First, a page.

26  Yonder is the great and wide sea

      with its living things too many to number, *

      creatures both small and great.

27  There move the ships,

       and there is that Leviathan, *

       which you have made for the sport of it.

28  All of them look to you *

      to give them their food in due season.

29  You give it to them; they gather it; *

       you open your hand, and they are  filled with good things.

30  You hide your face, and they are terrified; *

      you take away their breath,

      and they die and return to their dust.

31  You send forth your Spirit, and they are created; *

      and so you renew the face of the earth.

32  May the glory of the Lord endure for ever; *

      may the Lord rejoice in all his works.

33  He looks at the earth and it trembles; *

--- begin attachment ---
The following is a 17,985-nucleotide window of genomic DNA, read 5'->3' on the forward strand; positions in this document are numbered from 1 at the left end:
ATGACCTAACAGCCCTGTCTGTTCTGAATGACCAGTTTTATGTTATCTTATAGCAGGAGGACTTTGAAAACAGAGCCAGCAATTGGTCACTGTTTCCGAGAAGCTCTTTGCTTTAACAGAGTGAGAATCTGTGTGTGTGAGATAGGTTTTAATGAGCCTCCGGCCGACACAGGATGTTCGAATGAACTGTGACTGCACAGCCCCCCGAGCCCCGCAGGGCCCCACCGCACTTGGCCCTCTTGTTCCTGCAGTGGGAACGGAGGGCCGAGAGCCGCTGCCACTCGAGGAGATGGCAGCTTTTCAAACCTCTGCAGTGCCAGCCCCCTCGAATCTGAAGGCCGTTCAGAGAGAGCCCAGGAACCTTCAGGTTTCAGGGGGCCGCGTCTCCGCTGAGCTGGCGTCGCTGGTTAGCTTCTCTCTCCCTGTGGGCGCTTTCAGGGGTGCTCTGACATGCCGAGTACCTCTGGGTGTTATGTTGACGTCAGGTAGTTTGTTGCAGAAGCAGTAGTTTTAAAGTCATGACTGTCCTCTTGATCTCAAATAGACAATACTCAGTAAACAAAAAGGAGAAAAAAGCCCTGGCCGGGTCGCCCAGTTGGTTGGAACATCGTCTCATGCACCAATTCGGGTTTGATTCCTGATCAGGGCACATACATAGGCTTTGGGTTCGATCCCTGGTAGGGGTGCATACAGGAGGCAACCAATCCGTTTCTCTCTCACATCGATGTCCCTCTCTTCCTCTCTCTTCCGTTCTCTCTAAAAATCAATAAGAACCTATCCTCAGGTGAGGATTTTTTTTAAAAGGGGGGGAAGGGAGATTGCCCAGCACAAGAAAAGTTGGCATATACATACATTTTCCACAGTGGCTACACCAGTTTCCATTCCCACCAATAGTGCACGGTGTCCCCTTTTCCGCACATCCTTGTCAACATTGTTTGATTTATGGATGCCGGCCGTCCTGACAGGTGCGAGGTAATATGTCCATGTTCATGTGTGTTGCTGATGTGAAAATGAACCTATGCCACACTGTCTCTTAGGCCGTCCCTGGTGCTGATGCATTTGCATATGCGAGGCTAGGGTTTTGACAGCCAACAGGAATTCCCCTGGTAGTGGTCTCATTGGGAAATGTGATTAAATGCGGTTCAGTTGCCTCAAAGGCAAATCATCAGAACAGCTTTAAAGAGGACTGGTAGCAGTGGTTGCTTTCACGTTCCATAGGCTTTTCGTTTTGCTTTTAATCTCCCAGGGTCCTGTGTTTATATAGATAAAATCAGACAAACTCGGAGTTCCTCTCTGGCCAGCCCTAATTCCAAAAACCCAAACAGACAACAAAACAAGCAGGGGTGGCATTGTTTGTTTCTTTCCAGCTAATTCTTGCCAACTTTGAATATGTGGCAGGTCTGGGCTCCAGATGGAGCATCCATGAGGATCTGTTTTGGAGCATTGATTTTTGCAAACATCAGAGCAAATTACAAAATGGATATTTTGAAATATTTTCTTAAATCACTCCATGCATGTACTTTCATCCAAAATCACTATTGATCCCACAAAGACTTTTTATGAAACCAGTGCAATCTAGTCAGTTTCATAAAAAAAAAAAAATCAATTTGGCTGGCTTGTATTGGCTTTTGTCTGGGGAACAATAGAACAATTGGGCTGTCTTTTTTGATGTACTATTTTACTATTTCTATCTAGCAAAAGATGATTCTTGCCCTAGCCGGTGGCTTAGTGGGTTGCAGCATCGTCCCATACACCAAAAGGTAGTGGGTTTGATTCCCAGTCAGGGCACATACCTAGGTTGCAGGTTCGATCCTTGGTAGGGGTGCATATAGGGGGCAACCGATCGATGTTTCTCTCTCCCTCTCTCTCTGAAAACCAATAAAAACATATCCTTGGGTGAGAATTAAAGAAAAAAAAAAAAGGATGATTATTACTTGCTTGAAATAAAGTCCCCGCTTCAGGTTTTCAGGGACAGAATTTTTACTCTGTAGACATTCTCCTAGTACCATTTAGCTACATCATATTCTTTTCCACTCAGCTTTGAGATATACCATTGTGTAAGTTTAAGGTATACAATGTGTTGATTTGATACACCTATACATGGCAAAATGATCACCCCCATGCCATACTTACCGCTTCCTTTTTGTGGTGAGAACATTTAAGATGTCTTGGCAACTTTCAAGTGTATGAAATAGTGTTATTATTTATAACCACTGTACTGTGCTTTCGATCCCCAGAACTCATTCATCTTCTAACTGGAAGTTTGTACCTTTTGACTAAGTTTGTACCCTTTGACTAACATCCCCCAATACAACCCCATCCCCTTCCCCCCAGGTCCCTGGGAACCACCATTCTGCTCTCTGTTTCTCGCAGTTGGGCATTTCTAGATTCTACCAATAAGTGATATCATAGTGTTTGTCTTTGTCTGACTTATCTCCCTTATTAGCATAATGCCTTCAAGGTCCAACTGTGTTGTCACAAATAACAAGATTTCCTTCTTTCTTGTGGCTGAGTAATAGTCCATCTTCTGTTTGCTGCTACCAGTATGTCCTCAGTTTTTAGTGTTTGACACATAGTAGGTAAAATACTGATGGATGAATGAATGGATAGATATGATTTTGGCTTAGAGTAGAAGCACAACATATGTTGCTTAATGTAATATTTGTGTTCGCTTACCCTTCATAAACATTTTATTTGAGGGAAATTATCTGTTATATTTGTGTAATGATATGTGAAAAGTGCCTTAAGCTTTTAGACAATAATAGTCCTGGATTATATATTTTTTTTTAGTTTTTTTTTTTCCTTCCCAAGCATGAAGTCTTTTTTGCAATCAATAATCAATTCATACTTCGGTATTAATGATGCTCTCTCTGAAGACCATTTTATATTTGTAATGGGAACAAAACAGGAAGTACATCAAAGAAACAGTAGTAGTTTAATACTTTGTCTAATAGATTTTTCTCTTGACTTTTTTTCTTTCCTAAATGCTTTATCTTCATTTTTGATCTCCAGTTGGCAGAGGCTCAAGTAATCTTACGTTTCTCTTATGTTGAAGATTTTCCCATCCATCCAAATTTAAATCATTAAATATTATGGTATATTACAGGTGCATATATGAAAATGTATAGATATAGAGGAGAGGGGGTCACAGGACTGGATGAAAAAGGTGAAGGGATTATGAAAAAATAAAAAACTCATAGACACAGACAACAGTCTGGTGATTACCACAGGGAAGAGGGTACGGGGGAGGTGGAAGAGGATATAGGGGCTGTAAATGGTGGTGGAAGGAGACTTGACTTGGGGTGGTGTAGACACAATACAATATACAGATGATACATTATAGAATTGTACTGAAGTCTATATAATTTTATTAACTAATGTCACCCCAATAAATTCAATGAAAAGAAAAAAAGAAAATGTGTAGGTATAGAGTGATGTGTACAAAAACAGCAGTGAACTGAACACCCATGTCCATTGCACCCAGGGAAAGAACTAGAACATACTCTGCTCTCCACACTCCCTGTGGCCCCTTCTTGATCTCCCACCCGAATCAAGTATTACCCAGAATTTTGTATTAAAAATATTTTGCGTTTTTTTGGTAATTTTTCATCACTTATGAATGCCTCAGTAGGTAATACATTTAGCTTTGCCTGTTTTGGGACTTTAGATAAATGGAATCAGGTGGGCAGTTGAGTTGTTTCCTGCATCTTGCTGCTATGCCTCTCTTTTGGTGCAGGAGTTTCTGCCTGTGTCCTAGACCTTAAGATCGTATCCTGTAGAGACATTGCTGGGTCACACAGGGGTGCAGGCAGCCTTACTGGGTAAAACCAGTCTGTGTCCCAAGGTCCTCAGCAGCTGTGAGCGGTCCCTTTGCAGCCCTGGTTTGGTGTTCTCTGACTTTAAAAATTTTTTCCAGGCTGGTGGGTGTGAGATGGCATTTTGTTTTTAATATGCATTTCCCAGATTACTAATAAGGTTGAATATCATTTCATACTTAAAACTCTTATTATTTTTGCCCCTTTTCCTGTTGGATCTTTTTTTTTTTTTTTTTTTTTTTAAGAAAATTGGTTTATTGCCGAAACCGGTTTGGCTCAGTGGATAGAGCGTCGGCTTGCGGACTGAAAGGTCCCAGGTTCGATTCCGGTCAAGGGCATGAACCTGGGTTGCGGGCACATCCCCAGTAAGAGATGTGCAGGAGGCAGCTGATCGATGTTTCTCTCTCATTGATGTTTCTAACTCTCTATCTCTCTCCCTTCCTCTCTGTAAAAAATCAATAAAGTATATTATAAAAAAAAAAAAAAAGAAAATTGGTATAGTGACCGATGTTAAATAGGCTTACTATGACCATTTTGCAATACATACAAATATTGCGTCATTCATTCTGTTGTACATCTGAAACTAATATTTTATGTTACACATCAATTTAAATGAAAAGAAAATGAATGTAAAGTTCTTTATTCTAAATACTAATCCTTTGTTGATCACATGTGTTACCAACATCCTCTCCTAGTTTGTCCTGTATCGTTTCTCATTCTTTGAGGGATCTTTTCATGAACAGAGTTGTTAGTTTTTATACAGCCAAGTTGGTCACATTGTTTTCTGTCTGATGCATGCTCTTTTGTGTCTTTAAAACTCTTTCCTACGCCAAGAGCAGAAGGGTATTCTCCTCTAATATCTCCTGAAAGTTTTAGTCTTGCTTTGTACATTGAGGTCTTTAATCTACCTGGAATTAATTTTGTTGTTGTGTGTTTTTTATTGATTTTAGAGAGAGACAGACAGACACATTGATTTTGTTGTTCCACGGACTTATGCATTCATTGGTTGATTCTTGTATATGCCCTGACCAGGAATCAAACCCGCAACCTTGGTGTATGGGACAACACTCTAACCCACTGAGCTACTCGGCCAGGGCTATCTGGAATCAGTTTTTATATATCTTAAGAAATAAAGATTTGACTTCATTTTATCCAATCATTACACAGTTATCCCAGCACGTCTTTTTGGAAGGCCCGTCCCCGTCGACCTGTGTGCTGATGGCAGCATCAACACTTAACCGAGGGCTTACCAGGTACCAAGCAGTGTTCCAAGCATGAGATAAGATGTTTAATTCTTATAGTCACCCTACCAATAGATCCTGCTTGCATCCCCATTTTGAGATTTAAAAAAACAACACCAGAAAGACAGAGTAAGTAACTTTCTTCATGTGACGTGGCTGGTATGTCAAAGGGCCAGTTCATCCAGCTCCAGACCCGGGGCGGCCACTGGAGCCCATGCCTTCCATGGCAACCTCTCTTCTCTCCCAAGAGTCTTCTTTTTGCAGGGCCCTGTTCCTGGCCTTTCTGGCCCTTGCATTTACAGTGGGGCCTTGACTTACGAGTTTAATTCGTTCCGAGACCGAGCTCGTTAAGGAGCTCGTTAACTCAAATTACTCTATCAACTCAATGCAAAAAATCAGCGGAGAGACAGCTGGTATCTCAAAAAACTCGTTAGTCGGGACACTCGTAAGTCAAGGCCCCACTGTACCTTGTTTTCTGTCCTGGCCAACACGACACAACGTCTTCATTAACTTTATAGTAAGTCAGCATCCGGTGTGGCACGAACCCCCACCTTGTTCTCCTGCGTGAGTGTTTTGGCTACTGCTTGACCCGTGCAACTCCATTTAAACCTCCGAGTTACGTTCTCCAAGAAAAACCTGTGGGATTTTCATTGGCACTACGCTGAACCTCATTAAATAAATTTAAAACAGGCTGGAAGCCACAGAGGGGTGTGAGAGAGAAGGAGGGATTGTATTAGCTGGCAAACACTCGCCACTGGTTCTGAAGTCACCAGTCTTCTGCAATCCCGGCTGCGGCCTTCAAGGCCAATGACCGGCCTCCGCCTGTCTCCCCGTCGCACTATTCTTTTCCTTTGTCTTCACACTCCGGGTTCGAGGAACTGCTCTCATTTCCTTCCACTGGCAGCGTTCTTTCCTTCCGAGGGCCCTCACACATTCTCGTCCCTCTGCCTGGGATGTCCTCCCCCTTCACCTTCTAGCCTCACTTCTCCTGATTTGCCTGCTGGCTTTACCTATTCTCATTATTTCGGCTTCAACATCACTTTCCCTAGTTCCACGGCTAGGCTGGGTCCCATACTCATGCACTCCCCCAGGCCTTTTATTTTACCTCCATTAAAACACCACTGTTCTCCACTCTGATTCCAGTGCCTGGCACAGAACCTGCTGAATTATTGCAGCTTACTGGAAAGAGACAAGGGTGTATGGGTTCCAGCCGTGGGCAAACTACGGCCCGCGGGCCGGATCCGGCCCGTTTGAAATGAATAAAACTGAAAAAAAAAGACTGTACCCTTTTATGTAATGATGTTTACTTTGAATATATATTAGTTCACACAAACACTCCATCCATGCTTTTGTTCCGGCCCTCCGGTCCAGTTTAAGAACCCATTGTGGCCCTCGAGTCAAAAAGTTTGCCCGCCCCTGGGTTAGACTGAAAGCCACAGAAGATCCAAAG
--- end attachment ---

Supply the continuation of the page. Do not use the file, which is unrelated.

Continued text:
he touches the mountains and they smoke.

34  I will sing to the Lord as long as I live; *  

      I will praise my God while I have my being.

35  May these words of mine please him; *

      I will rejoice in the Lord.

37 Bless the Lord, O my soul. *



> Chapter 104 is paired with chapter 103.

> “Bless the Lord o my soul” only appears in chapters 103 and 104.

> Expresses the wonders of God’s creation.

> The Leviathan was a mythical sea monster, but God made it into a pet.

> Verses 30 and 31 are the reason this reading is always used on Pentecost. 



A Reading from the Acts of the Apostles (2:1-21)